Green Bay Packers top five traits: Sam Shields’ speed
We continue our “Packers 100” countdown with a rundown of the Packers’ top traits. Green Bay Packers football is just 59 days away. You can find the full countdown here.
For the next five days of the “Packers 100” countdown, I’ll be counting down the top five traits that the Packers have on their team. These will be physical abilities which are so far above the NFL baseline that they make these players some of the best in the league.
First, the two traits which just missed making my list: Eddie Lacy’s balance and Jeff Janis’ speed. Lacy’s balance is perhaps his biggest strength, as it allows him to maintain a center of gravity over his feet and fall forward where most other running backs could not. Janis has proven to be a special teams demon, but his speed has been mostly ineffective on offense.
For our No. 5 trait, we’ll look at the only player on the Packers team who can lay claim to being even faster than Janis: Sam Shields.
Sam Shields’ speed
When Shields was signed as an undrafted free agent before the beginning of the 2010 season, pretty much the only thing people cared about was his speed. His 40-yard dash was timed as low as 4.25 seconds at the Miami pro day, easily making him the fastest player on the roster.
In his rookie season, the Packers tried to harness his speed in the same way they’ve attempted to use Janis—kick returns. Shields was pretty mediocre in that job though, averaging just 21.5 yards per return.
The difference between Janis and Shields, at least so far, is that Shields has been able to use his blazing speed to become a reliable player. Since bursting onto the scene in the latter part of his rookie season, Shields has climbed his way up to the top of the depth chart due to the departures of Charles Woodson and Tramon Williams.
As a converted college wide receiver, Shields has never had impeccable technique. His technique has improved greatly due to the tutelage of Joe Whitt since coming into the league, but it’s still not near the level of a player like Richard Sherman (who infamously ran the 40-yard dash in 4.56 seconds.) He has unreliable hands, as witnessed in last year’s divisional playoffs, and he is more of a liability than an asset in run defense.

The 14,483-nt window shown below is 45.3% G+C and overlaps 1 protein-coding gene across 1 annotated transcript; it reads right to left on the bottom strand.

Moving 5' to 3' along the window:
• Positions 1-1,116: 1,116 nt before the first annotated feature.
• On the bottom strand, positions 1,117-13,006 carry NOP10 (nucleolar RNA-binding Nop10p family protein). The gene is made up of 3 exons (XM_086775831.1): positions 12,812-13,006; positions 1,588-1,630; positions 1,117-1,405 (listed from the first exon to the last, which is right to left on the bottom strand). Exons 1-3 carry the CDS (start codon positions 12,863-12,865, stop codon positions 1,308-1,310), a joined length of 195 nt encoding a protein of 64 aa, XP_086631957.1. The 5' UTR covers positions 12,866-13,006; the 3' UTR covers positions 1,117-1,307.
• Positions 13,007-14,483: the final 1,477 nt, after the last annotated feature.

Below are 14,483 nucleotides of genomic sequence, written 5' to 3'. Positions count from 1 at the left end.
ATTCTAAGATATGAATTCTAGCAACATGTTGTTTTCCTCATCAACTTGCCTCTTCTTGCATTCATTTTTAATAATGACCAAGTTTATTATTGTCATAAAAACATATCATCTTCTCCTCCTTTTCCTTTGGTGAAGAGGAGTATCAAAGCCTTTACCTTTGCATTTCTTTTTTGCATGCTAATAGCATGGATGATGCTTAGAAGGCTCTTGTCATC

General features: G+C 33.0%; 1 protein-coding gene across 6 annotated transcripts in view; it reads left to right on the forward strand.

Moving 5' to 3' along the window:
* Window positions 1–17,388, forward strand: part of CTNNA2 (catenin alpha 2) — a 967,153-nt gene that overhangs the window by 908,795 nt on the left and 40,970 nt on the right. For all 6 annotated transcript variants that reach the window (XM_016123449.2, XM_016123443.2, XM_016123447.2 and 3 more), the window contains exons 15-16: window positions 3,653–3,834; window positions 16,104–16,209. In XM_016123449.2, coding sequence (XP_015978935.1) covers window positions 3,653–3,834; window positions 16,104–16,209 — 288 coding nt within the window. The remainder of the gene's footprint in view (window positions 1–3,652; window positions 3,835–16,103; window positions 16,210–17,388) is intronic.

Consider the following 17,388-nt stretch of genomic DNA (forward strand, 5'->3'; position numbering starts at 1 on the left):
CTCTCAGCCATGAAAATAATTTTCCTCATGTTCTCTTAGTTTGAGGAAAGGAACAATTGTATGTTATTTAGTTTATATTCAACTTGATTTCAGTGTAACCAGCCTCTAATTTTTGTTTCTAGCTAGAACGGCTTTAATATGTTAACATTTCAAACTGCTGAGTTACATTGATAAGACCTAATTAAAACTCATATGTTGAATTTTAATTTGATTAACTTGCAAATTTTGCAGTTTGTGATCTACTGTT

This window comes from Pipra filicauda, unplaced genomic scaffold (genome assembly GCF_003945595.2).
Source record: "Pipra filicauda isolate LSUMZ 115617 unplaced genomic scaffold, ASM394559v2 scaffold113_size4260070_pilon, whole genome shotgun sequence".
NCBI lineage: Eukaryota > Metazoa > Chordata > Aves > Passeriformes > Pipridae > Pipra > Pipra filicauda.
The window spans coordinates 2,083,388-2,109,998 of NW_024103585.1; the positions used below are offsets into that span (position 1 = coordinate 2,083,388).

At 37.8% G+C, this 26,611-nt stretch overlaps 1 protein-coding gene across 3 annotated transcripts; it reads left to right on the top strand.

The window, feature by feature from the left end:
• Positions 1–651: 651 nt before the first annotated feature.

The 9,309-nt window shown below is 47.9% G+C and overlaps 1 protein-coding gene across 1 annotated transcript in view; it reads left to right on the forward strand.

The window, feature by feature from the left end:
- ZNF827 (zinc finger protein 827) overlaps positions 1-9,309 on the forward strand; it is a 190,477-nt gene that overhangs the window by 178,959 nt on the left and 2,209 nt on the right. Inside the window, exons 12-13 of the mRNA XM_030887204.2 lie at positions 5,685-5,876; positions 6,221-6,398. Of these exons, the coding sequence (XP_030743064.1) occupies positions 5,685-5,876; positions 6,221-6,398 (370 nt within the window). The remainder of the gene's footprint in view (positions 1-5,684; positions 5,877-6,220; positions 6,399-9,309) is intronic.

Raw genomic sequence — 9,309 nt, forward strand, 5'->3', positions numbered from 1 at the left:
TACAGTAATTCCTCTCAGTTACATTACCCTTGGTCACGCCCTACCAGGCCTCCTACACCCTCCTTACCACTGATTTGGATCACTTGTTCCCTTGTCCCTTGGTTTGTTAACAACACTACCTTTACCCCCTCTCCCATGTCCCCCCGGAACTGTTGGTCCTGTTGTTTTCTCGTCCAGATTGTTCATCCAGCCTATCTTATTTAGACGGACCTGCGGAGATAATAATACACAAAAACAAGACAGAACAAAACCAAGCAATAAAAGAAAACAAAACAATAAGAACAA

What Shields has, though, is speed that cannot be beaten by any receiver in the National Football League.
This speed has turned him into a top ten cover corner in the NFL, it has helped him earn and justify his four-year, $39 million contract, and it has made him one of the most indispensable players on this Packers roster.
Shields largely locked down Dez Bryant and Calvin Johnson in consecutive weeks last season, and the defense haemorrhaged yards in his absence. After spraining a shoulder at midseason, the team gave up nearly 1,000 yards in two losses to the Denver Broncos and Carolina Panthers. When Shields was concussed later in the season, Amari Cooper’s 4.42 speed proved to be too much for the Packers’ younger cornerbacks to handle.
So why is speed so important to Shields?
Speed is what allows Shields to be who he is as a cornerback. He doesn’t have the discipline or technique to frustrate top receivers all game with his positioning. But Shields’ speed allows him to take chances that other players can’t. He can peek into the backfield, allow huge cushions to receivers, and generally take riskier angles in coverage than would be advisable for most players. While this will sometimes result in big plays for the offense, his improved discipline has made him a largely reliable No. 1 corner.
His speed is crucial to the entire defense. When Shields is playing man coverage, Dom Capers can feel comfortable rolling Morgan Burnett down into the box to play in run support. There’s no need for the double high safety shells that invite teams to gash the Packers’ suspect run defense.
While his speed used to be a crutch to overcome poor technique, it has become an invaluable asset for one of the league’s very best cover corners.
It will be interesting to see how Shields’ career progresses in his later years. Will he be able to age as gracefully as fellow super-athlete Charles Woodson did? That may be up to his willingness to improve his abilities in run support and continue honing his discipline in coverage.
Next: Packers position preview: Safeties
For now, though, speed is the defining characteristic of the elder statesman of the Packers corners.